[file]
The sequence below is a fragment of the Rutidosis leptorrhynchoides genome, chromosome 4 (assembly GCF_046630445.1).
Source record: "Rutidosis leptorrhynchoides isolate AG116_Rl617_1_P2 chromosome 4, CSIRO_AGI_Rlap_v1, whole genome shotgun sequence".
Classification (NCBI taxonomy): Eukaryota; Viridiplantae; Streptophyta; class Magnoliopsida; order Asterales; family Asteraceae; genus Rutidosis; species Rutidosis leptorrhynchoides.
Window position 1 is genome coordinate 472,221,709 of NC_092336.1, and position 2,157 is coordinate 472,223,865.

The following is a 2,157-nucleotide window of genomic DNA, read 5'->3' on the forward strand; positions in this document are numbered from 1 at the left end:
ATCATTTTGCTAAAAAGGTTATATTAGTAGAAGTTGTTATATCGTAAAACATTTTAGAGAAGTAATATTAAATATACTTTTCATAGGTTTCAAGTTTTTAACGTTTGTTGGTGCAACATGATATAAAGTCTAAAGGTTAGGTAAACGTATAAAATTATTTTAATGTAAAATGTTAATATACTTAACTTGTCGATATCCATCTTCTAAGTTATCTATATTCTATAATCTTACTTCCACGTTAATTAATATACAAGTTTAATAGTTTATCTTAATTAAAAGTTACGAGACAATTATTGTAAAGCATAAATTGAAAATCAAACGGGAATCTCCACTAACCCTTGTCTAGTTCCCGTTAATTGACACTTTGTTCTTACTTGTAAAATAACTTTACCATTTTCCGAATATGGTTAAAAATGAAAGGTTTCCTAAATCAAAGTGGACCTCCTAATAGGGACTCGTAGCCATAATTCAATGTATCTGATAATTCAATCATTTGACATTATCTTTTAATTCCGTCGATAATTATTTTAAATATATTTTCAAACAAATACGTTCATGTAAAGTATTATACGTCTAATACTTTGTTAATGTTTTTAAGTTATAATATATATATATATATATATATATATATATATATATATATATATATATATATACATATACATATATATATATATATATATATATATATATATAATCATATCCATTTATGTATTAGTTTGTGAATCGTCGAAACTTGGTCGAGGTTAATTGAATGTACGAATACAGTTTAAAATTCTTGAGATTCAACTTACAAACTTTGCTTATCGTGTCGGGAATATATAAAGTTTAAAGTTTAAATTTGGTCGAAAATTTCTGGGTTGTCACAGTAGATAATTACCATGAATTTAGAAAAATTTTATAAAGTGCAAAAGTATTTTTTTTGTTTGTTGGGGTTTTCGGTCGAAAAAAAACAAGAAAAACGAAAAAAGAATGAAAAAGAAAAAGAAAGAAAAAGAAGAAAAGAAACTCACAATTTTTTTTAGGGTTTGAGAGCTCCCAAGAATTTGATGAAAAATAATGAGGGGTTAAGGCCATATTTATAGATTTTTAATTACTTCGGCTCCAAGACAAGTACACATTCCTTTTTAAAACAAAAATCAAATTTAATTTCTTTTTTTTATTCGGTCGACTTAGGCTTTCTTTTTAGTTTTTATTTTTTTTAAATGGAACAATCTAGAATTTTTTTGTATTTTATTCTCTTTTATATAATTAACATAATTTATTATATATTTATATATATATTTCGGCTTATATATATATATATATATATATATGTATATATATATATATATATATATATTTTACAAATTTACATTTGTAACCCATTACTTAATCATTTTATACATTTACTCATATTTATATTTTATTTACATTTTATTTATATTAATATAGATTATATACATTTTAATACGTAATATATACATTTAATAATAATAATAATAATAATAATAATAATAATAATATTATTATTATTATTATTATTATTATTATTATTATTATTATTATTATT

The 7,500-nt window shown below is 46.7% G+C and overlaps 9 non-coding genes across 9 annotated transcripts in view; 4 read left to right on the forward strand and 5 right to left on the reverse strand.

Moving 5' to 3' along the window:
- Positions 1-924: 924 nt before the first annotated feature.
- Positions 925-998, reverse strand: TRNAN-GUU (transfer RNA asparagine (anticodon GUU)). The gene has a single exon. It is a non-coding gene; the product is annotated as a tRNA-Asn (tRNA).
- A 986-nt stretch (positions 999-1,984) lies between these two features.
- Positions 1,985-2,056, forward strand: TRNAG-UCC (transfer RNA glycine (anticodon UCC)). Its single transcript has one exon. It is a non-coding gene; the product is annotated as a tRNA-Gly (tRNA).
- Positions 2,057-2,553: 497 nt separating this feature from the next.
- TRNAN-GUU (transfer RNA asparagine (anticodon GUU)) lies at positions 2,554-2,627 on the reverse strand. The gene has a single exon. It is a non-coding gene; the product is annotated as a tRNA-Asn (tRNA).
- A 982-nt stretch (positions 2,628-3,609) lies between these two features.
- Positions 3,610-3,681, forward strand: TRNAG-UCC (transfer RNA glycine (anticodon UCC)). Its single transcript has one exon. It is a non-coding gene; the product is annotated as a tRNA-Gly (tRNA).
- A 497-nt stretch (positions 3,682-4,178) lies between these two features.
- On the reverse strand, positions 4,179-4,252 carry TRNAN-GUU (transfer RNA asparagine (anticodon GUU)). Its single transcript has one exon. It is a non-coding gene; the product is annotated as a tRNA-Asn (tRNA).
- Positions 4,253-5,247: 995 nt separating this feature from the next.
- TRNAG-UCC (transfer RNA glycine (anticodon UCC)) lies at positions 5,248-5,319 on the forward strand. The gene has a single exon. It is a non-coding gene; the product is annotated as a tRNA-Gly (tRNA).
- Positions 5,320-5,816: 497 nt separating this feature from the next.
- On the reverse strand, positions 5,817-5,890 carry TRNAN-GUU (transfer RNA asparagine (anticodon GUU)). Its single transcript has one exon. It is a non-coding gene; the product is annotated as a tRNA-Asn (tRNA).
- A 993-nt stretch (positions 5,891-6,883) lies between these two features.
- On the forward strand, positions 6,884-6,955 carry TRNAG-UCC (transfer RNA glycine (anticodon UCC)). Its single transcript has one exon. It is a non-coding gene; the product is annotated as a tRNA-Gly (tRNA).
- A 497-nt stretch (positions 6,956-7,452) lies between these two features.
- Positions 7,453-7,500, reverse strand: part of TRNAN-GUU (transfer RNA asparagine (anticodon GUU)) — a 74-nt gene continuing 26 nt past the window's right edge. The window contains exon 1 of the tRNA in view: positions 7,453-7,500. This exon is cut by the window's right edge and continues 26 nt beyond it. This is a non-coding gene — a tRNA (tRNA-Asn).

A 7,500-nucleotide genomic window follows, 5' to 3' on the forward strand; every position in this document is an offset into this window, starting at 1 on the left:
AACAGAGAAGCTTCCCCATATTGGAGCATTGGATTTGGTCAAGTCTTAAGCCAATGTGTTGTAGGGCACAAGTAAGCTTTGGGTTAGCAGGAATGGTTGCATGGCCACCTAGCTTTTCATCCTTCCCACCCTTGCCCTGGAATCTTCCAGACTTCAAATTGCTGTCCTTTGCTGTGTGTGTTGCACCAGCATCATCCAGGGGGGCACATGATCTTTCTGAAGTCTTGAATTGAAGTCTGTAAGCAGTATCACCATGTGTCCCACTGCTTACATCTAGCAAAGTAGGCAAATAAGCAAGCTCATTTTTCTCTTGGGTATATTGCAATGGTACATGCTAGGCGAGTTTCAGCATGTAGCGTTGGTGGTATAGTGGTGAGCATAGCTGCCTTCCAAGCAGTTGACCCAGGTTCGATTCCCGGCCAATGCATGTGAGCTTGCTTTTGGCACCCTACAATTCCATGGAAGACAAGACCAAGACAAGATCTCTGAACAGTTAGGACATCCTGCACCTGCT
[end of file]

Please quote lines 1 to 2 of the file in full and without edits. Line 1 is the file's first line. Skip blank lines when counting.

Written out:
The sequence below is a fragment of the Rutidosis leptorrhynchoides genome, chromosome 4 (assembly GCF_046630445.1).
Source record: "Rutidosis leptorrhynchoides isolate AG116_Rl617_1_P2 chromosome 4, CSIRO_AGI_Rlap_v1, whole genome shotgun sequence".